"I think that people want to have a clear-cut, black-and-white solution," says Mason Tvert, the communications director for the Marijuana Policy Project, a pro-legalization group. "They want a specific number that we can use to just say that this person is impaired or not. Unfortunately, it’s a little more of a gray area than that."

Unfortunately, Tvert is correct and that gray area can lead to sober drivers getting arrested for DUI of marijuana.

Tetrahydrocannabinol or THC is the active component of marijuana. Unlike alcohol which dissipates after several hours, THC can stay in a person’s system for weeks at a time and well after the person has smoked.

Simply put, the mere presence of THC in a person does not necessarily mean that the person is impaired and incapable of safely operating a vehicle and the new device, if AB1356 passes, could be used to prosecute sober drivers.

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New Marijuana Study Skewed by the Media

Monday, October 13th, 2014

 

Have you seen the recent headlines, “Study Finds Marijuana as Addictive as Heroin” or “Marijuana Makes you Stupid.” I did and immediately asked myself, “Have we gone back in time?”

After reassuring myself that we hadn’t, in fact, gone back in time, I pulled up the study that prompted so many Reefer Madness-esque headlines.

Recently published in the latest volume of the journal, Addiction, the article is a review of the last 20 years of research on the health effects of marijuana. As it turns out, the study, authored by Wayne Hall, a drug advisor to the World Health Organization, is not telling us anything we don’t already know. Instead, the media has skewed and misquoted the findings to, surprise surprise, create an eye-catching headline.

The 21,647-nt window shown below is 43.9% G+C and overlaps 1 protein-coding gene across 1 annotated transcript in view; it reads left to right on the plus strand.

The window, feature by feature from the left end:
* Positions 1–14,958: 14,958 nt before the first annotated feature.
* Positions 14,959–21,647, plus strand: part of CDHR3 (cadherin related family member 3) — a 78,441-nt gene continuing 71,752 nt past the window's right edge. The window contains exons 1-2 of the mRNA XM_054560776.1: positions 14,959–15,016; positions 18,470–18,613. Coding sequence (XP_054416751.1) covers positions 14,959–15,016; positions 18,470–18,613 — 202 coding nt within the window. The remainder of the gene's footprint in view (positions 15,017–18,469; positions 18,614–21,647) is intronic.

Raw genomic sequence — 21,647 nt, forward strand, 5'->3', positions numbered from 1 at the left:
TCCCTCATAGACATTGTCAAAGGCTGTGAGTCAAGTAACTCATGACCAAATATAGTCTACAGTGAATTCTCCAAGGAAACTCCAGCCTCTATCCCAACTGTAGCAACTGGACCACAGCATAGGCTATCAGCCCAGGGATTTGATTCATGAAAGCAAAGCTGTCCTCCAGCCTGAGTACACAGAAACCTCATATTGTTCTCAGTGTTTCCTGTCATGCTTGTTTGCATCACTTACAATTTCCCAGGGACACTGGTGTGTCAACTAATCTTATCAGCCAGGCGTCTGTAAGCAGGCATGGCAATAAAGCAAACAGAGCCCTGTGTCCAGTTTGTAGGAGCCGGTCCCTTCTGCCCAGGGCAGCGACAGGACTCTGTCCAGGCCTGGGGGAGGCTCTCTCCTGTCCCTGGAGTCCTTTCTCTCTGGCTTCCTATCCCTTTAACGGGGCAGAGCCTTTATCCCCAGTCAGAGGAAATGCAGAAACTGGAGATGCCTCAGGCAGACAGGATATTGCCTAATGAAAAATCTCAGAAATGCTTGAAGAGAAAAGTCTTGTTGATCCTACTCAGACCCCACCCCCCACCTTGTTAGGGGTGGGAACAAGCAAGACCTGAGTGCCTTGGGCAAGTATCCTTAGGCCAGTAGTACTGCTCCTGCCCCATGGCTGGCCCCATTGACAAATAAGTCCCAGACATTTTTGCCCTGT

Although the study found that marijuana use had no permanent effect on the IQ of people who use marijuana periodically or started using as adults, media alarmists chose to focus their attention on the one and only group of people whose IQ was affected by marijuana use. That group was “the small proportion of cannabis users who initiated in adolescence and persisted in daily use throughout their 20s and into their 30s.”

Is marijuana really as addicting as heroin as many of the headlines read? Let’s see what the article actually says. “The life-time risk of developing dependence among those who have ever used cannabis was estimated at 9% in the United States in the early 1990s as against 32% for nicotine, 23% for heroin, 17% for cocaine, 15% for alcohol and 11% for stimulants." Yes, you can become addicted to marijuana, just as you can become addicted to nearly anything, but the study makes it quite clear that it is significantly less than most drugs.